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Sex. Celebrity. Politics. With Teeth

Shopping Will Probably Suck From Now On

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Department stores in various pockets of the country are slowly opening their doors to a public eager to regain some sense of normalcy, but what they are discovering is that, like many things, shopping as we once knew it is no longer.

The New York Times reports that while some stores are back in business, the actual experience of shopping is now a clinical, cautious, and wildly different affair. Department stores in states like Texas opened to the public for the first time in at least a month on Friday, having added hand sanitizing stations and signs encouraging social distancing measures, presumably to make the experience safer. Still, shopping in a store now is not going to be like it was a few months ago, and those determined enough to touch a bunch of shit that strangers have already previously touched will find that the practice falls flat. But that hasn’t stopped intrepid shoppers like Delia Hickman, a fashion blogger, who simply could not wait to get back to Saks! The Times interviewed her briefly about her motivations, and even though shopping at a store isn’t possible right now, it’s nice to live vicariously through this woman’s experience.

From the Times:

What was the atmosphere like inside the store?

It was like watching people be reunited after a long time apart. All I could see was employees saying hi and being really excited to be greeting each other. They were coming up to me, too. Everyone was really joyful.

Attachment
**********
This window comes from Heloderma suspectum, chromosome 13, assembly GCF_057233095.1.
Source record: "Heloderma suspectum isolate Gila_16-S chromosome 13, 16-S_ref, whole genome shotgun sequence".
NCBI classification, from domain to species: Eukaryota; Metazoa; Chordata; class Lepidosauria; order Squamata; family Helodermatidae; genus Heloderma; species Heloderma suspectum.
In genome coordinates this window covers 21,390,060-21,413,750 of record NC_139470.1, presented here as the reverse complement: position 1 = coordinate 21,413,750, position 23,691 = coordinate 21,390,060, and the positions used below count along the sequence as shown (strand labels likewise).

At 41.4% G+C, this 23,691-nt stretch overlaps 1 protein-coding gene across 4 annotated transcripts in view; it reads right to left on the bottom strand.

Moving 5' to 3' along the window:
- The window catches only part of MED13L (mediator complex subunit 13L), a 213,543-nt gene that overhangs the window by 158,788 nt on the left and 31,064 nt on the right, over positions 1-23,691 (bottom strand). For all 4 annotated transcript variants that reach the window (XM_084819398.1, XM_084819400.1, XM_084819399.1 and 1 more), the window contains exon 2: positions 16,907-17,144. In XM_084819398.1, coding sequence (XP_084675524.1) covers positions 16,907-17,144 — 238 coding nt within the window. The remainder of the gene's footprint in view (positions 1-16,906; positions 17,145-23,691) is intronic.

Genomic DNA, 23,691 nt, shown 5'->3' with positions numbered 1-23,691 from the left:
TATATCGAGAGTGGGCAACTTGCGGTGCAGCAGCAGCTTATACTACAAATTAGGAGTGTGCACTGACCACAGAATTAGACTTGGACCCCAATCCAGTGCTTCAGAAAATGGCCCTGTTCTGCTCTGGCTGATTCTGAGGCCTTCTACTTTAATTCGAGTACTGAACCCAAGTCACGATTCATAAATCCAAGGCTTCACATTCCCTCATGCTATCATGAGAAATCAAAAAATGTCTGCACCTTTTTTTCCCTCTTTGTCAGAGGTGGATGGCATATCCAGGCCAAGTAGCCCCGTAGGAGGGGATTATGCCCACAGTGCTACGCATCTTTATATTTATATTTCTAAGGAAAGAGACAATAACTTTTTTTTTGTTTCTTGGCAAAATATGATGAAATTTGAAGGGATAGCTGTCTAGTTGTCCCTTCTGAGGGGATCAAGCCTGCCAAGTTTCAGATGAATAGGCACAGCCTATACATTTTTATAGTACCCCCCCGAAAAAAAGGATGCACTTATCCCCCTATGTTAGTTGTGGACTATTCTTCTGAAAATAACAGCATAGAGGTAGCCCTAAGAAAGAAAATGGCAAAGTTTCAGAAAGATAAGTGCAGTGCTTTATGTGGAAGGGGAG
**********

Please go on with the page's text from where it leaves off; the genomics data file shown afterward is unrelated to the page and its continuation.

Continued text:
Were you shopping for anything specific?

I went to the Chanel counter — I wanted to get some Chanel eye patches.

The lady there showed me how the eye patches work. She was wearing gloves and a mask. She unlocked the serum, and when I reached out to try some, she said she couldn’t touch me. That was totally fine. I totally respected it. I remembered, Oh yeah, of course. She was wearing glasses, but she showed me the motion of putting it on under her eyes.

No one seemed to be like “get away from me” when I walked next to them. That’s what I’ve encountered at grocery stores.


I’m admittedly envious of the kind of life Hickman might lead that would make going to the Chanel counter of a department store in the middle of a pandemic a priority, but I’m also not quite sold on the idea of shopping yet, regardless of how stores address the necessary changes required to make shopping safe.

The majority of the excitement and thrill of shopping is not necessarily about what you buy, but the experience itself. Sure, Soho on a Saturday morning isn’t everybody’s cup of tea, but wandering into a store, touching five items of clothing and leaving empty-handed is probably not in the cards for a very long time.